No time off for Virginia campaign volunteers in what was supposed to be an ‘off-off election’

RICHMOND, Va. -- Every November brings an election in Virginia. With less than two weeks to Election Day, campaigns are kicking into high gear. But no run for office would be successful without a great team of volunteers.

"All politics is local, so I'm starting at the local level to do my best," Gerri Snyder, a Democratic campaign volunteer, said.

"It's a wonderful time to volunteer!" Marcheta Laine, a Republican campaign volunteer, added. "This is an exciting time. This is an important election."

Volunteers spend their time knocking on doors and writing letters and postcards to potential voter.

"Everybody I've talked to hopefully sees the energy and excitement I have about it," Rich Taylor a Democratic campaign volunteer, said. "The what's going on, the issues, that that's enough to motivate them to join us as well."

Richmond GOP Chairman Leon Benjamin said meeting voters face-to-face can make a big difference.

"Of course the candidates face is the best face, but if they can just see a face that says 'Here this is a person that we think you should take a look at, this is what he stands for, here's some literature,' and ask for the vote. We always have to ask for the vote," Benjamin said.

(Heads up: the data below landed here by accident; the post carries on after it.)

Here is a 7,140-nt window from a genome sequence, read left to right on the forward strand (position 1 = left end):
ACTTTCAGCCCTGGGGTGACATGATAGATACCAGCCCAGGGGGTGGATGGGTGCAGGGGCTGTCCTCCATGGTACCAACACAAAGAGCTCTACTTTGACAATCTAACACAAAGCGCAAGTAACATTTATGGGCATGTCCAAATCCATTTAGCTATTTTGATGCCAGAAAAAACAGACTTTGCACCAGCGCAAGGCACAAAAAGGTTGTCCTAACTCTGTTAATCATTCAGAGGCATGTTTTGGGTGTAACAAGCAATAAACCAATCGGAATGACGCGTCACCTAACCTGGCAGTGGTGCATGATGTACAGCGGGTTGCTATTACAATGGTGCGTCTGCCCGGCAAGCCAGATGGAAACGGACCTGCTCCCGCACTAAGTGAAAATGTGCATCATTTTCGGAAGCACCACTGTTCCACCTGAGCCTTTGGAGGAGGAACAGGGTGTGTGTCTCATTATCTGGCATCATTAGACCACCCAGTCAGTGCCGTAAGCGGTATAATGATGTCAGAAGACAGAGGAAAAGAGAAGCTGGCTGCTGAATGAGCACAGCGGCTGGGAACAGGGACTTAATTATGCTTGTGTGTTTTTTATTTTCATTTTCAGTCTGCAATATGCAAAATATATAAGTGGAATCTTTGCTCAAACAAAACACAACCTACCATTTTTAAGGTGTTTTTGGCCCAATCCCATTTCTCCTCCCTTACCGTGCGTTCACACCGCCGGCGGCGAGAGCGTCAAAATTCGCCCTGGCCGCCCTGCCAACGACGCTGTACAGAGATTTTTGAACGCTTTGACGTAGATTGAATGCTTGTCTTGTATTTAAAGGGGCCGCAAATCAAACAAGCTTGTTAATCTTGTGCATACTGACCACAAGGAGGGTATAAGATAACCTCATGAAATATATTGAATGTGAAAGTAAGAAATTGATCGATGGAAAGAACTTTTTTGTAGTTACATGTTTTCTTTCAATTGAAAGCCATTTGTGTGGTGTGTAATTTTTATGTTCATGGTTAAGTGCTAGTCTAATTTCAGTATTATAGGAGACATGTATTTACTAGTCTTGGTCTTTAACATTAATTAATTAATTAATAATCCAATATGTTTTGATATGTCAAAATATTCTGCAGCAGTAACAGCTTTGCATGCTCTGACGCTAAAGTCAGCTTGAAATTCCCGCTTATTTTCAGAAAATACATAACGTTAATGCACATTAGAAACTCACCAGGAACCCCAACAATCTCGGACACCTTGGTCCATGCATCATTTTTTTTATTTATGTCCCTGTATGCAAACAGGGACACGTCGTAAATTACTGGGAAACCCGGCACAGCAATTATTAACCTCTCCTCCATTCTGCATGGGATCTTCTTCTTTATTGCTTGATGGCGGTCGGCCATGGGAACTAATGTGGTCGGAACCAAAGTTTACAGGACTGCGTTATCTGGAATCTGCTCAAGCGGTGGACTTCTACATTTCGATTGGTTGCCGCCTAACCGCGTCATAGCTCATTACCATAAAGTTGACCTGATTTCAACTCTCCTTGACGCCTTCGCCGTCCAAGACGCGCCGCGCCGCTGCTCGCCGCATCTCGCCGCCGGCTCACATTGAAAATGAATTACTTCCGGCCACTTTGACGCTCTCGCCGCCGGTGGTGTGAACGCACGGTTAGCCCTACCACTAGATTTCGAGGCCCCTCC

With all 140 Virginia State House and Senate seats on the ballot in an election that has no presidential or statewide race this is what`s considered to be an "off-off year."

But don't tell that to the candidates like Ghazala Hashmi, Democratic candidate for Senate District 10.

"It really doesn't feel like an off-off year," she said. "We know how critical this particular race is in this campaign year of 2019."

Democratic candidate Larry Barnett, who is running for the 27th House District agreed.

"I've come to see that in theses off-off years, they really have an out-sized impact on the lives of the people in this community because it is a local election. They'll be people representing them," he said.

So for those running, having a staff that can help drive turnout is key.

"Our volunteers started coming out in the spring, so that was really nice! We had them consistently throughout the summer. For example, if you're going to do 10,000 volunteer postcards, you can't start that three weeks out," Virginia House Speaker Kirk Cox said.

Amanda Pohl, Democratic candidate for Senate District 11, said had to add staff to help her campaign.

"For this Senate district, this is the first time that we actually had paid organizers across the district, so we're really excited about that. But it's not just about the paid staff, it's about the entire momentum that's been building," she said.

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